4 October 2016
Tags: CNEWA Gaza Strip/West Bank Children Education Health Care
President Msgr. John E. Kozar welcomes Bishop Bosco Puthur to CNEWA’s New York offices. (photo: CNEWA)
Yesterday, the bishop of a young eparchy in Australia stopped by for a visit, and had a chance to share his thoughts about the unique challenges his church faces Down Under.
Bishop Bosco Puthur hails from the Syro-Malabar Eparchy of St. Thomas the Apostle in Melbourne — an eparchy established by Pope Francis less than three years ago. Meeting with CNEWA’s president Msgr. John E. Kozar, Bishop Puthur described a small group of faithful — about 50,000 Syro-Malabar Catholics live in a country of some 23 million people — but a group that is young and growing.
“About 85 or 90 percent of my faithful are below 45 years of age,” he said, “and almost 50 percent of those are below 15 years. It is a very young church, very promising. But unless we give proper faith formation to the children, they will get lost in the secular society.”
Bishop Puthur mentioned two primary challenges for his young eparchy: forming clergy and building churches.
“I had to bring in a lot of priests,” he explained. “We have 22 priests, but not all are fully working for me. Six are full time for our community and the others are shared with the Latin diocese. So our first challenge is to bring in priests.” He said a number of seminarians are now being formed in Kerala, and then transferred to Australia for theological training.
“Our second challenge,” he went on, “is getting facilities for eucharistic celebrations. There is a practical problem of getting time allotted in the Latin churches for our Sunday celebrations.”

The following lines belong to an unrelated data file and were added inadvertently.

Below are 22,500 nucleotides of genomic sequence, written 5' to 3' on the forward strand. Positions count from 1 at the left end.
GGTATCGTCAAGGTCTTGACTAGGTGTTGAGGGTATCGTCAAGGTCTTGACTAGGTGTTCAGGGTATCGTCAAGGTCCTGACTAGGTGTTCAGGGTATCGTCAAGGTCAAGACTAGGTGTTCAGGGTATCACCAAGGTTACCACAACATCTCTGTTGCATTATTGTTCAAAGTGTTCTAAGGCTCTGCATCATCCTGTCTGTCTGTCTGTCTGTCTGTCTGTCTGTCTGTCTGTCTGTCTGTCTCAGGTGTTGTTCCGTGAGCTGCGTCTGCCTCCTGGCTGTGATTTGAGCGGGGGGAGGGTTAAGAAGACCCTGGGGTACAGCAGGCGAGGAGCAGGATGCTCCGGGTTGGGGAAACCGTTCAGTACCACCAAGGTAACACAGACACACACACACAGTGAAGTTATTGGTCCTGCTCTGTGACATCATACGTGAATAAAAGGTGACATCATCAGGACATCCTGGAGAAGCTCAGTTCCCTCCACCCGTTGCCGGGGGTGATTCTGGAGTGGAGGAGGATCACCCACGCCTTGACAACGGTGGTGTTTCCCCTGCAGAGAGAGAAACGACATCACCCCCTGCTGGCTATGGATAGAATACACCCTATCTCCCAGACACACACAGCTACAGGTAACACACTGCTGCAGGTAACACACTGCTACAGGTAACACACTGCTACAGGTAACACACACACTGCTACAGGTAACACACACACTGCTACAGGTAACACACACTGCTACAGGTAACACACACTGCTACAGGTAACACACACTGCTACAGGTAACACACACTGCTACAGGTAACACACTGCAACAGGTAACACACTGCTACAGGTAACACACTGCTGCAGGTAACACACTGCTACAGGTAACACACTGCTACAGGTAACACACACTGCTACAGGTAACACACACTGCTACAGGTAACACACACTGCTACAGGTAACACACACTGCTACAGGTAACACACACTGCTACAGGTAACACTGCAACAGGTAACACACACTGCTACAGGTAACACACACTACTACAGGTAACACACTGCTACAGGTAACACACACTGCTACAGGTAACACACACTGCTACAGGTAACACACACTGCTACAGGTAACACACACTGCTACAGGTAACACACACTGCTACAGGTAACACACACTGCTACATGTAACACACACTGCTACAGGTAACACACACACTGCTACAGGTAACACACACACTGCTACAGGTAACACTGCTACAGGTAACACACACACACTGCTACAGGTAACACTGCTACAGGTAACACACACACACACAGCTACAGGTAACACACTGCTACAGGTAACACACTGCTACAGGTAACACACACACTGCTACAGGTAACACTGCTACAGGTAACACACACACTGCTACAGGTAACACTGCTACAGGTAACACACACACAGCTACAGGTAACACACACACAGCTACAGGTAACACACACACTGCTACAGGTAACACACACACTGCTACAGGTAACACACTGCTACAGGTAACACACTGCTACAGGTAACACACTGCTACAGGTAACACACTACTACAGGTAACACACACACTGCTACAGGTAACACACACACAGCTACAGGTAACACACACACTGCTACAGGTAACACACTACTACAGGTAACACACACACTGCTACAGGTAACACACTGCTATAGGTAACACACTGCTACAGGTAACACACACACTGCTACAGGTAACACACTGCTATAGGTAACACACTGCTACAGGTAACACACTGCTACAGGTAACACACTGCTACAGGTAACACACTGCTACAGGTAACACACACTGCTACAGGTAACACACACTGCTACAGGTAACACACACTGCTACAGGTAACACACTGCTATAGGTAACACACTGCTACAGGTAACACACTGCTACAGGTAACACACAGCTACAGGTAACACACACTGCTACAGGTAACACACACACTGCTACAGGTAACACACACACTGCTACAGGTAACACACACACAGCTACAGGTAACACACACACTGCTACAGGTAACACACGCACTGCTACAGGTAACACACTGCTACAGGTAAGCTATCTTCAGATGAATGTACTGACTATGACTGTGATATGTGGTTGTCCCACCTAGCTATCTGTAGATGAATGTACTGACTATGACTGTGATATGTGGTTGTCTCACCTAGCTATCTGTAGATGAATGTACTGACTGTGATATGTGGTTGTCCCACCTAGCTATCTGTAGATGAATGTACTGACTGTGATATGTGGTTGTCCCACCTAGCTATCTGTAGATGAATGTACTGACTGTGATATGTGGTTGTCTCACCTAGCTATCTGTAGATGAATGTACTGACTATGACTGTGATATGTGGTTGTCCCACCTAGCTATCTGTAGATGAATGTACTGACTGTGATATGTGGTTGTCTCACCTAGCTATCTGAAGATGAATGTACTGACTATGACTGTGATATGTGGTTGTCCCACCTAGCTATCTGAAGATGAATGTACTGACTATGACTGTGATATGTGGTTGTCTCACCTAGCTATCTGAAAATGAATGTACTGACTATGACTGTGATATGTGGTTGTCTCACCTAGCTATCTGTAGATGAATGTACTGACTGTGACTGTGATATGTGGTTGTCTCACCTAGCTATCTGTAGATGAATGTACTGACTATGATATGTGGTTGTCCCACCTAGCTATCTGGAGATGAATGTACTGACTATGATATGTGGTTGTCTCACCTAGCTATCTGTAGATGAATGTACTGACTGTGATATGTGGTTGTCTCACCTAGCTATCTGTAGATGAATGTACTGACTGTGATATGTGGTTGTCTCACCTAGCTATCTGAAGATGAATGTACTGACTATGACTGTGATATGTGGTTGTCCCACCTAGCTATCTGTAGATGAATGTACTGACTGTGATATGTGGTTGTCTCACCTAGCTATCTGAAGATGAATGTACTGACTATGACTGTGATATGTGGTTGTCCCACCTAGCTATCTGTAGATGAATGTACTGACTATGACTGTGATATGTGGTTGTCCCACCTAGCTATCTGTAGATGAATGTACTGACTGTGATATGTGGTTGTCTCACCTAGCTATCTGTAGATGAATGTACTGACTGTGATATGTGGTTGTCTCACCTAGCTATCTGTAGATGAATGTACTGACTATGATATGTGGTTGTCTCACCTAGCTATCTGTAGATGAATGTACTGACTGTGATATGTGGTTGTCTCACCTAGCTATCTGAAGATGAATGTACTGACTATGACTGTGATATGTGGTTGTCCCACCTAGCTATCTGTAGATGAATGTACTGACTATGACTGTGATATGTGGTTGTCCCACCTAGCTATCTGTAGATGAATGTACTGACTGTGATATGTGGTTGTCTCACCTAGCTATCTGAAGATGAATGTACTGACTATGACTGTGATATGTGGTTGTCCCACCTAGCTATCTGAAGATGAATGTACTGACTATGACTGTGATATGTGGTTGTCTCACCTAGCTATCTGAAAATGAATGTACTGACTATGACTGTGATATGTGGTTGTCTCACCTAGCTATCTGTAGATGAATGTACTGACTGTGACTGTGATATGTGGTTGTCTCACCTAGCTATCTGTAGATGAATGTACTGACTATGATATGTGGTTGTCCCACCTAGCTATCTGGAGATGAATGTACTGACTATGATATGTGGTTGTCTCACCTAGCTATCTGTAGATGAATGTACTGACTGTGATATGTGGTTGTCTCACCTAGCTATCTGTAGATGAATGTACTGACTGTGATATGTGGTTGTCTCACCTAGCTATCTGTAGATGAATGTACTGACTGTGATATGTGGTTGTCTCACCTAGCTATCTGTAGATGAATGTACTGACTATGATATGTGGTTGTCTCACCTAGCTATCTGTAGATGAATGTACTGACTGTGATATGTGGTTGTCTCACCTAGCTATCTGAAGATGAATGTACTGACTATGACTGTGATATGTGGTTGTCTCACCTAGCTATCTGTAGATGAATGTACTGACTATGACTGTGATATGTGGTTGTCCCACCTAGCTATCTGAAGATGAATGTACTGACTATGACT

But for all these challenges, he sees a church brimming with possibility and hope.
“To live a Christian life is challenging,” he explained. “My mission is to empower the people, so they live their Christian life in their families, in the parish communities, and share their Christian values with others. There is a mission dimension. There is evangelization involved.”
He added that part of his message to his flock is the necessity of giving back.
“I tell people, ‘One who only receives is a beggar.’ Unless we are able to contribute something to the society, and remain only on the receiving end, that is not a Christian human life.”
You can learn more about the new eparchy at its website. And to discover the rich history of the Syro-Malabar Catholic Church, read our profile in the pages of ONE.
4 October 2016
Tags: Eastern Christianity Syro-Malabar Catholic Church Eastern Catholic Churches Australia
Sister Hakinta Muradyan drives children to the Catholic church in Tashir, Armenia. Many of the children in the town are fatherless. To learn more about the challenges they’re facing, and how the church is helping them, read Armenia’s Children, Left Behind in the Summer 2016 edition of ONE. (photo: Nazik Armenakyan)
4 October 2016
Tags: Children Sisters Armenia Catholic
A man inspects the damage at a wedding hall on 4 October, a day after a suicide attack targeted a Kurdish wedding party in the village of Tall Tawil in the Syrian Hassake province. (photo: Delil Souleiman/AFP/Getty Images)
Suicide bomber kills dozens at Kurdish wedding in Syria (BBC) At least 30 people have been killed in a suicide bomb attack at a Kurdish wedding in northeastern Syria. The explosion occurred on Monday night at a hall in Tal Tawil, outside Hassake city, reportedly while the bride and groom were exchanging vows…